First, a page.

£273m-worth of UK public sector IT projects axed

by Editor 10/22/2008 4:32:00 PM
Whitehall has binned £273m-worth public sector IT projects over the last five years. This was revealed in series of parliamentary written answers to shadow chief secretary to the treasury Philip Hammond.

The £273m figure included:

  • £149.4m of projects axed by the Department for Work and Pensions, including the Benefits Processing Replacement Programme (BPRP), run by IBM and PA Consulting and the retirement planner handled by Accenture and EDS
  • £26.2m spent by the Department for Environment, Food and Rural Affairs on projects that have been cancelled, including the Catalyst electronic records system, the Customer Information Programme and the Phoenix system, designed to handle licences for protected species
  • £9.2m spent by the Department for Transport, including such projects as the DVLA’s Tracking Vehicles Through the Trade system and the DfT electronic documents and records management system
  • £83m spent by the Cabinet Office on a data centre, now scrapped, and a managed hosting project called True North, also canned, following contract breaches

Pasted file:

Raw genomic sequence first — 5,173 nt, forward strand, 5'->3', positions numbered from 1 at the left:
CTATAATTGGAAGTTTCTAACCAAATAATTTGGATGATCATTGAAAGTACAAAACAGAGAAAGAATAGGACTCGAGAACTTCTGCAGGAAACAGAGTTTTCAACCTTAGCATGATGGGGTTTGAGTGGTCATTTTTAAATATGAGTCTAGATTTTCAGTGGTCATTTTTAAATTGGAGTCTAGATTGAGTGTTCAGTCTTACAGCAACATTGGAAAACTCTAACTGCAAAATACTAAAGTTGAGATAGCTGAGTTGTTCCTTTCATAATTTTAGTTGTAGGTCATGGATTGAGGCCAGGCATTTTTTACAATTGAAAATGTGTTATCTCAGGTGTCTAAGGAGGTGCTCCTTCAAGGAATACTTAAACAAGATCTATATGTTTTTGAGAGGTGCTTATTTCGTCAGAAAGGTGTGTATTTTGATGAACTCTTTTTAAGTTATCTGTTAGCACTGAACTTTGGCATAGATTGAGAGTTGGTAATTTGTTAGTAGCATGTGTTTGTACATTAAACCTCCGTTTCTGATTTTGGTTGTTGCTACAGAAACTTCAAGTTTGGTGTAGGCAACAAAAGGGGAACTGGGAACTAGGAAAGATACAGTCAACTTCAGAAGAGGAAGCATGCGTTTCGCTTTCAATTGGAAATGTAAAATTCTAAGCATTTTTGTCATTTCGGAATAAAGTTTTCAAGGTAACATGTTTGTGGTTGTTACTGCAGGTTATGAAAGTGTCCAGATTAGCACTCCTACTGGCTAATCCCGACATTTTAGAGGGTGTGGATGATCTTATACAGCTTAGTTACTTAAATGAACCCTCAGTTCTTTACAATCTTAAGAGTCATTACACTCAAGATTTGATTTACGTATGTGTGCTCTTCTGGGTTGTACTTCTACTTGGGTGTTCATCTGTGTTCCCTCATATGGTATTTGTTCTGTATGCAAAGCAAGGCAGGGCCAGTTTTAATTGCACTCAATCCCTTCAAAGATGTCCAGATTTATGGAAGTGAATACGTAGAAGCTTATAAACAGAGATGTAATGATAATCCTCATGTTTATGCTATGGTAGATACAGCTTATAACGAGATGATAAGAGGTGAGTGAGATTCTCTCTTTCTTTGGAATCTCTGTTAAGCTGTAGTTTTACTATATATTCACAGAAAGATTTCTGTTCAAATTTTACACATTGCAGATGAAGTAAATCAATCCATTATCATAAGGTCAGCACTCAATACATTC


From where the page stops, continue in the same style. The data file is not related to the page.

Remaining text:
• £4.3m spent by the Ministry of Justice on the National Enforcement Tracker System, binned in August 2007
  • £1.06m spent by the Department for Communities and Local Government on the Housing and Employment Mobility Services Agreement project before it was cancelled

The Department of Health, the Department for Children, Schools and Families and the Department for Innovation, Universities and Skills did not wish to reveal the value of their cancelled projects, saying it would involve “disproportionate cost.”

Public Accounts Committee member Richard Bacon condemned this development, saying it was a “shocking reflection on the failure of the government to get the basics [of IT projects] right.”

Referring to the NHS National Programme for IT, he said: “That figurine would fund the primary schools in my constituency for a long time and in this time of economic uncertainty we have got to be looking after every pound that the taxpayer gives us.”

"That high a rate of cancellation suggests the government has not thought enough about what the IT project was for before getting started,” he added.

TaxPayers’ Alliance chief executive Matthew Elliott commented: “The saga of IT government IT is a huge list of failure after dismal failure – they never seem to learn from their mistakes and mismanagement.”

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